Conor McPherson likes going to dark places.

This was obvious from his phenomenally successful break-out play The Weir, and it's more than evident in The Seafarer, his 2006 smash hit, which opens in a new production at Perth Theatre tonight after taking London and Broadway by storm. While the original production at the National Theatre in London also saw McPherson direct his own work, this time out he's content to let Perth director Rachel O'Riordan take the reins.

McPherson isn't saying whether he's given her any clues on how to proceed, but there's certainly no mystery to how he came to write it.

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"It came like a lot of plays," he says. "The better ones come from an image, and for The Seafarer I just saw this room in this place. I'd always been interested in this place called the hellfire club, which was a place where people would play cards. There was a folk tale, about how there would be a knock on the door, and this stranger would be standing there who turns out to be the Devil. So what I wanted to do was a kind of contemporary version of this."

The Seafarer is set on Christmas Eve in the house of a man who has gone blind, and whose brother comes home to look after him. The inevitable dark stranger also comes calling, prompting a card game in which one man's soul becomes the highest stake of all.

Long-term McPherson-watchers will recognise similar scenarios in many of his other plays, from the late-night shaggy dog stories told in The Weir, to the theatre critic who thinks he sees the Devil at Christmas in Saint Nicholas. Both plays were first seen in 1997, and it's interesting that McPherson still hasn't shaken off such dramatic demons.

"I think it's instinctive for me to take something that exists in reality, but which then goes somewhere mysterious," he says. "I like to get my characters to go to the very edge of that place, and then to get deeper into the characters, and only then go into a scary moment. The more real you do it, the more powerful the supernatural moments become."

Despite the dark pictures McPherson paints, there is always at least a hint of light beyond it.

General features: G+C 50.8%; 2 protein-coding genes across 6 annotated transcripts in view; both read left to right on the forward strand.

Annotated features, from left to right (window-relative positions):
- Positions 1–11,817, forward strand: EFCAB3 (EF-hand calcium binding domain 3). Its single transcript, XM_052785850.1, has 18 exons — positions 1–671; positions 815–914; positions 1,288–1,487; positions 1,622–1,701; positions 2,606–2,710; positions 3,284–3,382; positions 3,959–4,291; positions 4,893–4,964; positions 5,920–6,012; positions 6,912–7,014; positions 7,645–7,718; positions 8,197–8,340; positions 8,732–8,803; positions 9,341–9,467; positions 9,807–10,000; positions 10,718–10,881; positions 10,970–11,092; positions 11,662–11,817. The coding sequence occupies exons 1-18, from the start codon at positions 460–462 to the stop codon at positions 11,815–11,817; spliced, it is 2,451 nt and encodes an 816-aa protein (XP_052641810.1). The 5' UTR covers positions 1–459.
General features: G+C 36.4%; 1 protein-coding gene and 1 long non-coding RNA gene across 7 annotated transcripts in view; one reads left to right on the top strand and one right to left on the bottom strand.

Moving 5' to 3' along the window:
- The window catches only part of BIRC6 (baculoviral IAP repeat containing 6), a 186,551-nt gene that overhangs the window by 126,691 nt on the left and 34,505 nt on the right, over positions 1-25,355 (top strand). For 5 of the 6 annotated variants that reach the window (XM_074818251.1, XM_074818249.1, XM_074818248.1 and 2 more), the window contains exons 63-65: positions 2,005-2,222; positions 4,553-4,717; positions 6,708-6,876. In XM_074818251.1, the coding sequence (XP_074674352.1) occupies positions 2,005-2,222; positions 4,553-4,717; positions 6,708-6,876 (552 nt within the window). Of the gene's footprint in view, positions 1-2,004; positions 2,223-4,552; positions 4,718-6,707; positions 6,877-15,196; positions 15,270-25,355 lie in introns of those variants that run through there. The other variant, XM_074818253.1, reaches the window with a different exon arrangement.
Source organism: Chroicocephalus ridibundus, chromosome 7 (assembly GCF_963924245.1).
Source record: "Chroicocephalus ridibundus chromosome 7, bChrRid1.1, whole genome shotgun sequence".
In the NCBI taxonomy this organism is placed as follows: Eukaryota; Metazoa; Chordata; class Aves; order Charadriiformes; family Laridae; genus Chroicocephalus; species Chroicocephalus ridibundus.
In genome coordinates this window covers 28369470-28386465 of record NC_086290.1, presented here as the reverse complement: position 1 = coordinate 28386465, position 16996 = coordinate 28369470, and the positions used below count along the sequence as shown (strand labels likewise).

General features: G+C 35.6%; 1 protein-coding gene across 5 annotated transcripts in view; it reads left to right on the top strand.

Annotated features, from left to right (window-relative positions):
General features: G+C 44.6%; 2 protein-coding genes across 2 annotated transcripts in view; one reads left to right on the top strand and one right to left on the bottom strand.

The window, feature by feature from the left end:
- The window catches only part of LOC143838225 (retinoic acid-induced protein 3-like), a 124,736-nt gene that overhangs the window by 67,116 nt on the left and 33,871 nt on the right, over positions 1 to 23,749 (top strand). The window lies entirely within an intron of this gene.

"I suppose I'm trying to do something that's ultimately optimistic," he says. "Christmas Eve is a dark time, but it's also a time that's hopeful. There's this strange juxtaposition between these two things.

"It's like, when you're really on the floor, but there's still this glimmer of hope."

The appeal of spooky stories is perennial, and it's no coincidence that the stage version of The Woman in Black is one of the longest-running plays in the world.

"It's never going to go away," McPherson observes. "Look at the amount of people signed up to religion, who believe in something other than what's real. That's certainly not going to go away. But I read something that said that people who believe in supernatural things tend to flourish, so maybe that's what it is. Maybe it's a survival tool."

McPherson recently penned a stage version of Daphne du Maurier's The Birds, famously filmed by Alfred Hitchcock. This story too, in which an entire town is attacked by winged assassins, continues McPherson's fascination with the unexplained.

He considers the Birds more apocalyptic. "I see it as a story of the end of the world," he says. "I always like zombie films and films about the end of the world, and if you look at Samuel Beckett, all his plays are about the end of the world."

"It's pertinent that McPherson mentions Beckett in this context. The figure of a blind man and a crippled co-dependent is a particular totem of the latter's work, as indeed it is of much Irish drama that went before him. This is a factor of The Seafarer which McPherson clearly recognises.

"There's a lot of Endgame in The Seafarer," he says, referring to Beckett's great existential drama, which he directed on film in 2000, "but there's also a lot of Synge's The Well of the Saints. Both have these characters who had the chance to get their sight back, but chose not to."

With this in mind, if McPherson ever has plans to adapt another Hollywood creepie, he could do a lot worse than look to Roger Corman's 1963 science-fiction cult classic, The Man With X-Ray Eyes, which is near Oedipal in its lead character's self-destruction after witnessing things he'd rather not.

As it is, McPherson is working on a set of adaptations for the BBC of books by novelist John Banville set in 1950s Dublin. There's also a new stage play just completed, which, according to McPherson, "is not supernatural at all. It's very naturalistic, and is more like [his 2004 Royal Court hit] Shining City or [his 2003 play] Dublin Carol, which are both character driven plays."

Ask what the new play is about, however, and McPherson is reluctant to say. He doesn't want to give anything away, he says, in a polite but telling burst of writerly superstition, or that might spoil things.

Neither does McPherson claim to understand the seeming vagaries of what made The Seafarer so appealing to both audiences and critics.

"It's very difficult to say," he admits. "It's quite a funny play. I suppose the underlying darkness allows actors to get stuck into it, but ultimately it's hard to know what connects and what doesn't. If I knew that, I'd just keep on banging them out, but you just have to hope that a little bit of magic rubs off."

Given both The Seafarer's themes and McPherson's ongoing popular success, is there any chance that he too might just have sold his soul to the devil?

"I hope not," McPherson says flatly, without confirming either way.

The Seafarer, Perth Theatre, February 8-23